The bacteria that live in our gut -- a natural part of our stomach flora that aid in our digestion -- could help (or hinder) the effectiveness of cholesterol-lowering medication, a new study suggests.
Research from Duke University identifies three bile acids produced by our gut bacteria that are present in people who see good results after taking the cholesterol-lowering drug simvastatin (known by its brand name as Zocor).
"We found that the benefit of statins could be partly related to the type of bacteria that lives in our guts. The reason we respond differently is not only our genetic makeup, but also our gut microbiome," study researcher Rima Kaddurah-Daouk, Ph.D., an associate professor in the department of psychiatry at Duke, said in a statement.
To come to this conclusion, researchers looked at the gut flora of 100 people whose levels of "bad" LDL cholesterol were successfully lowered after taking simvastatin, 24 people who had a modest but positive response to simvastatin, and 24 people who didn't really benefit at all from simvastatin.
Researchers found that three bile acids seemed to be associated with the people who had a great response to the drug. And for people who didn't seem to respond to the drug, researchers found that five other bile acids seemed to be present.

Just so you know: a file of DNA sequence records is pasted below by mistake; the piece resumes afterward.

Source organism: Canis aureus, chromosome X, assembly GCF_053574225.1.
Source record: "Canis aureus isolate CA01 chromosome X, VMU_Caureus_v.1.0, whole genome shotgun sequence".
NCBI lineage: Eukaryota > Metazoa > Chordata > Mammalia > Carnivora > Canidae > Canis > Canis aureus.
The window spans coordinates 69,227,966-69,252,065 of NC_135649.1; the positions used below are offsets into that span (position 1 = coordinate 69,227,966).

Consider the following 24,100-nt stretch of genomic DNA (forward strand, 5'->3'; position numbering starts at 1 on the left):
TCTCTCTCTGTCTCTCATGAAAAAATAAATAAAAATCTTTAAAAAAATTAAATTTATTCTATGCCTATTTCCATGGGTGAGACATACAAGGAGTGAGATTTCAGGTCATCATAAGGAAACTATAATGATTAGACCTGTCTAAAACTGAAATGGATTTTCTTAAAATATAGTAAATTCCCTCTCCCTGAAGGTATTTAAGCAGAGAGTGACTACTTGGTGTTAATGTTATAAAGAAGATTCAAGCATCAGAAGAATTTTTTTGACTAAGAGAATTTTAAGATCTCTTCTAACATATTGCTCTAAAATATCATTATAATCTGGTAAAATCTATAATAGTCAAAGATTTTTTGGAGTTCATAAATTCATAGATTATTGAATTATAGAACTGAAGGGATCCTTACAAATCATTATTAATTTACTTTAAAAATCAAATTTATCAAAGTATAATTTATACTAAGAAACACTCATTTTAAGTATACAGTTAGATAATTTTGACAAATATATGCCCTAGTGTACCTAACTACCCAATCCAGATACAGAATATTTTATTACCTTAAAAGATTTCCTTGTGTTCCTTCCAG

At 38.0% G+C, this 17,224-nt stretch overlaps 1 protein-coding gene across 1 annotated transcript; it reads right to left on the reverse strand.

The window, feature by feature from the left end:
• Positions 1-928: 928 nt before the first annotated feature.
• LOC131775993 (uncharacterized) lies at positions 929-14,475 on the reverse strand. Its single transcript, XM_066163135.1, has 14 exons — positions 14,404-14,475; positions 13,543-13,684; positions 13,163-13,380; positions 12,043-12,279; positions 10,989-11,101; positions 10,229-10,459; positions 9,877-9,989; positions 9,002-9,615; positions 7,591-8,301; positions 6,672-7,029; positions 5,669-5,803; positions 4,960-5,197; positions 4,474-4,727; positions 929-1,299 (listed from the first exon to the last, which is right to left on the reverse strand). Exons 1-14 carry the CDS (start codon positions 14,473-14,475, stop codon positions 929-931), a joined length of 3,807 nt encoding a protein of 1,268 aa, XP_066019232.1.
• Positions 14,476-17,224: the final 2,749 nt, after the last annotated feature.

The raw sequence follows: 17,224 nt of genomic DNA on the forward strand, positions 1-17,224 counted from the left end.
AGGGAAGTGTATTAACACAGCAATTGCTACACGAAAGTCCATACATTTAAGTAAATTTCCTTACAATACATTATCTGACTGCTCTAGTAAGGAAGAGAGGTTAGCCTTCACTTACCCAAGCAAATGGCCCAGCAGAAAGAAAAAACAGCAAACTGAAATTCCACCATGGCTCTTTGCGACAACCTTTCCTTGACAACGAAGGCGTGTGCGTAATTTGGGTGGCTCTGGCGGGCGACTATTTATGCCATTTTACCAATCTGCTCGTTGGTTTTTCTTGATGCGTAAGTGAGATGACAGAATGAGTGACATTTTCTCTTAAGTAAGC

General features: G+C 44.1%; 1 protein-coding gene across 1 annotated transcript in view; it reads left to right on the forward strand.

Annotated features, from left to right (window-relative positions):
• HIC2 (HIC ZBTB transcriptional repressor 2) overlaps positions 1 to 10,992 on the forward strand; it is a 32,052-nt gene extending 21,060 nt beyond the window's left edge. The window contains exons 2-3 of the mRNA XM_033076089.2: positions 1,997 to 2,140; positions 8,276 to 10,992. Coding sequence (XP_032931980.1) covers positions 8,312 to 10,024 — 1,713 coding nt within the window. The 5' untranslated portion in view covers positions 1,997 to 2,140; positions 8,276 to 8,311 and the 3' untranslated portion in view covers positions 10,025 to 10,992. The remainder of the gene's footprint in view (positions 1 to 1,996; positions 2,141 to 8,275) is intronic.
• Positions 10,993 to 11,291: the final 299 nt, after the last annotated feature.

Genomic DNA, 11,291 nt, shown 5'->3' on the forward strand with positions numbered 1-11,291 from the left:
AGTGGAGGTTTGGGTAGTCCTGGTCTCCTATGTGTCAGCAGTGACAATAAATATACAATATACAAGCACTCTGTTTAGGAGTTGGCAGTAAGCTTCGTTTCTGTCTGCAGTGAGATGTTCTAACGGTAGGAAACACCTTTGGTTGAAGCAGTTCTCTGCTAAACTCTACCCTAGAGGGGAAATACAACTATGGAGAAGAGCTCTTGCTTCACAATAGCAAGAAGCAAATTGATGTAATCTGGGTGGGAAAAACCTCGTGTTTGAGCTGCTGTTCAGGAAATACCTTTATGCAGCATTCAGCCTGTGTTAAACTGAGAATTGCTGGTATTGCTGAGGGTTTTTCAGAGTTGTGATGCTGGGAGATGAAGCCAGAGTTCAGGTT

But why? TIME explains:
The researchers believe that the five compounds made by the poor responders mimic statins, and therefore compete with the drug in binding to the appropriate cells. So, having too many of these bile acids means that statin molecules can't get to the liver cells where they would regulate production of cholesterol.
In the future, the researchers said they hope to come up with a blood test that could screen for the bile acids, in order to determine early on whether the statin medication will work.
Recently, European researchers found that humans have three kinds of gut bacteria (similar to how we can be divided up by blood type), the New York Times reported.
For tips on how to maintain a healthy gut flora, check out HuffPost blogger Stephen Barrie's tips here.